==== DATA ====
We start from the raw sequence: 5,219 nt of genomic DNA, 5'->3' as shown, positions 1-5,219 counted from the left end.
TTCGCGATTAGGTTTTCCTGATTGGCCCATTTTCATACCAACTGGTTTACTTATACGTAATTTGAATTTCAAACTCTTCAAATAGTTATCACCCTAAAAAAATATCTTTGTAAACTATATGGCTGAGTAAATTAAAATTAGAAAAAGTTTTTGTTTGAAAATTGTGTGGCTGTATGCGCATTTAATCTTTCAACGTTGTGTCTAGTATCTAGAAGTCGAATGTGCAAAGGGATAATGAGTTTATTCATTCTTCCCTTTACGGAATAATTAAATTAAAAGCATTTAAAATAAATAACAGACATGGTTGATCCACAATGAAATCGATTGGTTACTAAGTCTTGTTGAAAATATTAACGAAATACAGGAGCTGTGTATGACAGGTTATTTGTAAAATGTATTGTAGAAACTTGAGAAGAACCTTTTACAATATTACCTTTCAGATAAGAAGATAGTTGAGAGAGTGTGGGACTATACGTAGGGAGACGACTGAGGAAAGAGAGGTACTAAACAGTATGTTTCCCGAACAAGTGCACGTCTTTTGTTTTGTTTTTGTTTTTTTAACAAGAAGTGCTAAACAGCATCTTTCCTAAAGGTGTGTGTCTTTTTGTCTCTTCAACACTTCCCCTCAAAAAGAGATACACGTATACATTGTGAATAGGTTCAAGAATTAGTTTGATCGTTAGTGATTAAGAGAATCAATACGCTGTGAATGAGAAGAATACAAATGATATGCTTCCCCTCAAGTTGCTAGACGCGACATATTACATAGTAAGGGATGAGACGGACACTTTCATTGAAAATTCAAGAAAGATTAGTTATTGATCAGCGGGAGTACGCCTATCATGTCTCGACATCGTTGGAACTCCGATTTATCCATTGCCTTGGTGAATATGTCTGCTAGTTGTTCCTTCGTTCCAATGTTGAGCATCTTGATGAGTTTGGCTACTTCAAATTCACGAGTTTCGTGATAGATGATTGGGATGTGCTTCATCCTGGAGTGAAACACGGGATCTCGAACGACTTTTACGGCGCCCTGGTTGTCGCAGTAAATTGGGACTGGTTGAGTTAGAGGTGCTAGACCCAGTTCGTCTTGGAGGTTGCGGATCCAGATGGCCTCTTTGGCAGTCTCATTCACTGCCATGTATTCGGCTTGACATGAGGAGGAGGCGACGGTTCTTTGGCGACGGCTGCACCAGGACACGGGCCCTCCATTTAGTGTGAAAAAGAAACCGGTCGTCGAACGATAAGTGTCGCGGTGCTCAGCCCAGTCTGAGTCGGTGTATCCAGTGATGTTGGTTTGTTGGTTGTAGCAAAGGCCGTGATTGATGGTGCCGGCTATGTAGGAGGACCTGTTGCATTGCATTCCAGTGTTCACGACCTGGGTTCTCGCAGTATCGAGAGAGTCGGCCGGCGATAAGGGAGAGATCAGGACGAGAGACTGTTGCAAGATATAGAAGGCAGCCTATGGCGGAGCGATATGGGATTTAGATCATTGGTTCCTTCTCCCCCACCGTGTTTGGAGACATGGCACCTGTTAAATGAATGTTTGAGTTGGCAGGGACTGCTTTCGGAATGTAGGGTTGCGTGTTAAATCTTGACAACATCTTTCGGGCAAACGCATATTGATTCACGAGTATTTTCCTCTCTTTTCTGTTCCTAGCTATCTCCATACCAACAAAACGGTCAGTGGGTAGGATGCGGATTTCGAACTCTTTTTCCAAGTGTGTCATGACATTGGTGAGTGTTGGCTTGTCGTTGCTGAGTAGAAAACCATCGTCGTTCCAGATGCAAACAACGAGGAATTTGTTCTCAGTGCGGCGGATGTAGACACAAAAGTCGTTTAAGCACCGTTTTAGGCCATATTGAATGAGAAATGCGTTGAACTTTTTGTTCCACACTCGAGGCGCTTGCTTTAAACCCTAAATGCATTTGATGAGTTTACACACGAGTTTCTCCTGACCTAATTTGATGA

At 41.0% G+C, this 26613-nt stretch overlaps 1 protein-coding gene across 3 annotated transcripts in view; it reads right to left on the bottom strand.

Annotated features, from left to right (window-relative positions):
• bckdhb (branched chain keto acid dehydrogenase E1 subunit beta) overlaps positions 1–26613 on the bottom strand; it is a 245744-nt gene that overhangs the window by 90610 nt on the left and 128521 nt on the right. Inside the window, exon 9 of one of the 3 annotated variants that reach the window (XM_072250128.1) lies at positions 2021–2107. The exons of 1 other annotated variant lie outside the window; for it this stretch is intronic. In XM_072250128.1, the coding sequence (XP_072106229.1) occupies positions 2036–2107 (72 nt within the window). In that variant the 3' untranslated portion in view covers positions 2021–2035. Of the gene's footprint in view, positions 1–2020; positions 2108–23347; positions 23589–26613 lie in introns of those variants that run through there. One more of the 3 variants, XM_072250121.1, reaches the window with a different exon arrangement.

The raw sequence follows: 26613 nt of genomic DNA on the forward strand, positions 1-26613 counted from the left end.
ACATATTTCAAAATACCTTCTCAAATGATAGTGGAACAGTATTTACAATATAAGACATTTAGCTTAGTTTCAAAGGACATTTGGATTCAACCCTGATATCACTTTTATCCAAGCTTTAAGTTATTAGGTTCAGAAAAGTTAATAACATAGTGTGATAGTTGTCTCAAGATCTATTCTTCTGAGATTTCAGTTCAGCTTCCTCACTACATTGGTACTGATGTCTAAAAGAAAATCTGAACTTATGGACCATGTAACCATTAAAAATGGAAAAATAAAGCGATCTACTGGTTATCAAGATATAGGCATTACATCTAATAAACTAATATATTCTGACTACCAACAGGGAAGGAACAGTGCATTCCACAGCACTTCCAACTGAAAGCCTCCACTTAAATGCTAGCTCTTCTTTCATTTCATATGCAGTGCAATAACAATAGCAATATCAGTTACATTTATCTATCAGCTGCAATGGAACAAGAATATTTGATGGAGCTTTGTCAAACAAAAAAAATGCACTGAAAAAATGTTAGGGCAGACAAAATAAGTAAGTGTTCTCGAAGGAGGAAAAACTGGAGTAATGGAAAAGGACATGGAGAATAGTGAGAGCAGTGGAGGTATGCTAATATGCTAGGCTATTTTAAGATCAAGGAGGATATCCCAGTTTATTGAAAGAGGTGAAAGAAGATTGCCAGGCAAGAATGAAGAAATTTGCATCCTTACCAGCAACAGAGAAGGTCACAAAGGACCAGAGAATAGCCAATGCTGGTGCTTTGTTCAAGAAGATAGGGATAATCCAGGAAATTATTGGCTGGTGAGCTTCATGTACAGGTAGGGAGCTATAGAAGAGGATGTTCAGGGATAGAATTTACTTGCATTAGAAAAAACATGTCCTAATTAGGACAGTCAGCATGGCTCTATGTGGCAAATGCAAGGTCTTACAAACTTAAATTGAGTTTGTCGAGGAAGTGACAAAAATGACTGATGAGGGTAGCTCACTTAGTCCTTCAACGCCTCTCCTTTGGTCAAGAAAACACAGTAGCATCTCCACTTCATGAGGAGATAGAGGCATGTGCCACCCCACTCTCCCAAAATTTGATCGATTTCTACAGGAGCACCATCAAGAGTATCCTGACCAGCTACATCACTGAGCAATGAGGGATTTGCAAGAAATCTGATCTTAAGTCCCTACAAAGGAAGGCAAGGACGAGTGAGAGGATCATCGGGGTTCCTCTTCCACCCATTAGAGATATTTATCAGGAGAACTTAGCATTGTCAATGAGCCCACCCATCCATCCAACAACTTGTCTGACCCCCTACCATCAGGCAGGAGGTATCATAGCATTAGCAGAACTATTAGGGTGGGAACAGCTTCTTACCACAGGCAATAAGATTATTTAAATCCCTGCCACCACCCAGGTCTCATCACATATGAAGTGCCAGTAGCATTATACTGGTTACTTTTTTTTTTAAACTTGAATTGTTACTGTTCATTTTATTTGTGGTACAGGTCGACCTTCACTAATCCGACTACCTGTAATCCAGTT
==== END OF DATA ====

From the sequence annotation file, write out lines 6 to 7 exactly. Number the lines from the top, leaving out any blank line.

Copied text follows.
The raw sequence follows: 26613 nt of genomic DNA on the forward strand, positions 1-26613 counted from the left end.
ACATATTTCAAAATACCTTCTCAAATGATAGTGGAACAGTATTTACAATATAAGACATTTAGCTTAGTTTCAAAGGACATTTGGATTCAACCCTGATATCACTTTTATCCAAGCTTTAAGTTATTAGGTTCAGAAAAGTTAATAACATAGTGTGATAGTTGTCTCAAGATCTATTCTTCTGAGATTTCAGTTCAGCTTCCTCACTACATTGGTACTGATGTCTAAAAGAAAATCTGAACTTATGGACCATGTAACCATTAAAAATGGAAAAATAAAGCGATCTACTGGTTATCAAGATATAGGCATTACATCTAATAAACTAATATATTCTGACTACCAACAGGGAAGGAACAGTGCATTCCACAGCACTTCCAACTGAAAGCCTCCACTTAAATGCTAGCTCTTCTTTCATTTCATATGCAGTGCAATAACAATAGCAATATCAGTTACATTTATCTATCAGCTGCAATGGAACAAGAATATTTGATGGAGCTTTGTCAAACAAAAAAAATGCACTGAAAAAATGTTAGGGCAGACAAAATAAGTAAGTGTTCTCGAAGGAGGAAAAACTGGAGTAATGGAAAAGGACATGGAGAATAGTGAGAGCAGTGGAGGTATGCTAATATGCTAGGCTATTTTAAGATCAAGGAGGATATCCCAGTTTATTGAAAGAGGTGAAAGAAGATTGCCAGGCAAGAATGAAGAAATTTGCATCCTTACCAGCAACAGAGAAGGTCACAAAGGACCAGAGAATAGCCAATGCTGGTGCTTTGTTCAAGAAGATAGGGATAATCCAGGAAATTATTGGCTGGTGAGCTTCATGTACAGGTAGGGAGCTATAGAAGAGGATGTTCAGGGATAGAATTTACTTGCATTAGAAAAAACATGTCCTAATTAGGACAGTCAGCATGGCTCTATGTGGCAAATGCAAGGTCTTACAAACTTAAATTGAGTTTGTCGAGGAAGTGACAAAAATGACTGATGAGGGTAGCTCACTTAGTCCTTCAACGCCTCTCCTTTGGTCAAGAAAACACAGTAGCATCTCCACTTCATGAGGAGATAGAGGCATGTGCCACCCCACTCTCCCAAAATTTGATCGATTTCTACAGGAGCACCATCAAGAGTATCCTGACCAGCTACATCACTGAGCAATGAGGGATTTGCAAGAAATCTGATCTTAAGTCCCTACAAAGGAAGGCAAGGACGAGTGAGAGGATCATCGGGGTTCCTCTTCCACCCATTAGAGATATTTATCAGGAGAACTTAGCATTGTCAATGAGCCCACCCATCCATCCAACAACTTGTCTGACCCCCTACCATCAGGCAGGAGGTATCATAGCATTAGCAGAACTATTAGGGTGGGAACAGCTTCTTACCACAGGCAATAAGATTATTTAAATCCCTGCCACCACCCAGGTCTCATCACATATGAAGTGCCAGTAGCATTATACTGGTTACTTTTTTTTTTAAACTTGAATTGTTACTGTTCATTTTATTTGTGGTACAGGTCGACCTTCACTAATCCGACTACCTGTAATCCAGTT